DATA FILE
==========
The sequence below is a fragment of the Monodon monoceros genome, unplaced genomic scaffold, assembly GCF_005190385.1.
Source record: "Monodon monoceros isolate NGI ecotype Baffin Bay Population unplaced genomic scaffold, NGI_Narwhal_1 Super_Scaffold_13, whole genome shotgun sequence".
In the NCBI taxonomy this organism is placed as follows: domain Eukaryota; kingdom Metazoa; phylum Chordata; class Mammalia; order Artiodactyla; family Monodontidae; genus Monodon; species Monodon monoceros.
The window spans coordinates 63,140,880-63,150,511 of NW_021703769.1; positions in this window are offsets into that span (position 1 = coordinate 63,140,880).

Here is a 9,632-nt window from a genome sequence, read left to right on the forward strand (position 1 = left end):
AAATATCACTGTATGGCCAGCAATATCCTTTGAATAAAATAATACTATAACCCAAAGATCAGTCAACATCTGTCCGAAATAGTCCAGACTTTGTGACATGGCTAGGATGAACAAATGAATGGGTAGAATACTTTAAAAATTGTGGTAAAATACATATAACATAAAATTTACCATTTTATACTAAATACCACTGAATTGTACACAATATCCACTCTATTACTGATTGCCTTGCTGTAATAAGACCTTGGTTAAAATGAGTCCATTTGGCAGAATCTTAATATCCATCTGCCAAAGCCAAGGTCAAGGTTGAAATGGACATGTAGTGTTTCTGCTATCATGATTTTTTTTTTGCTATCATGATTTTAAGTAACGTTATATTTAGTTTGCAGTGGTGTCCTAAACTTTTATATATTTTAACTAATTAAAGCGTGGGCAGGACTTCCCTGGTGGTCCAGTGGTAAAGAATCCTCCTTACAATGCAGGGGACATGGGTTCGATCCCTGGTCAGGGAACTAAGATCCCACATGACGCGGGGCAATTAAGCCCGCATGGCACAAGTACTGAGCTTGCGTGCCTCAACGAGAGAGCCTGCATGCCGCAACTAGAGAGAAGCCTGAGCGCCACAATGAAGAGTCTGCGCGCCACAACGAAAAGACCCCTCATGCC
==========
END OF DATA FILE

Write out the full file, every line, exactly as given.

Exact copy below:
The sequence below is a fragment of the Monodon monoceros genome, unplaced genomic scaffold, assembly GCF_005190385.1.
Source record: "Monodon monoceros isolate NGI ecotype Baffin Bay Population unplaced genomic scaffold, NGI_Narwhal_1 Super_Scaffold_13, whole genome shotgun sequence".
In the NCBI taxonomy this organism is placed as follows: domain Eukaryota; kingdom Metazoa; phylum Chordata; class Mammalia; order Artiodactyla; family Monodontidae; genus Monodon; species Monodon monoceros.
The window spans coordinates 63,140,880-63,150,511 of NW_021703769.1; positions in this window are offsets into that span (position 1 = coordinate 63,140,880).

Here is a 9,632-nt window from a genome sequence, read left to right on the forward strand (position 1 = left end):
AAATATCACTGTATGGCCAGCAATATCCTTTGAATAAAATAATACTATAACCCAAAGATCAGTCAACATCTGTCCGAAATAGTCCAGACTTTGTGACATGGCTAGGATGAACAAATGAATGGGTAGAATACTTTAAAAATTGTGGTAAAATACATATAACATAAAATTTACCATTTTATACTAAATACCACTGAATTGTACACAATATCCACTCTATTACTGATTGCCTTGCTGTAATAAGACCTTGGTTAAAATGAGTCCATTTGGCAGAATCTTAATATCCATCTGCCAAAGCCAAGGTCAAGGTTGAAATGGACATGTAGTGTTTCTGCTATCATGATTTTTTTTTTGCTATCATGATTTTAAGTAACGTTATATTTAGTTTGCAGTGGTGTCCTAAACTTTTATATATTTTAACTAATTAAAGCGTGGGCAGGACTTCCCTGGTGGTCCAGTGGTAAAGAATCCTCCTTACAATGCAGGGGACATGGGTTCGATCCCTGGTCAGGGAACTAAGATCCCACATGACGCGGGGCAATTAAGCCCGCATGGCACAAGTACTGAGCTTGCGTGCCTCAACGAGAGAGCCTGCATGCCGCAACTAGAGAGAAGCCTGAGCGCCACAATGAAGAGTCTGCGCGCCACAACGAAAAGACCCCTCATGCC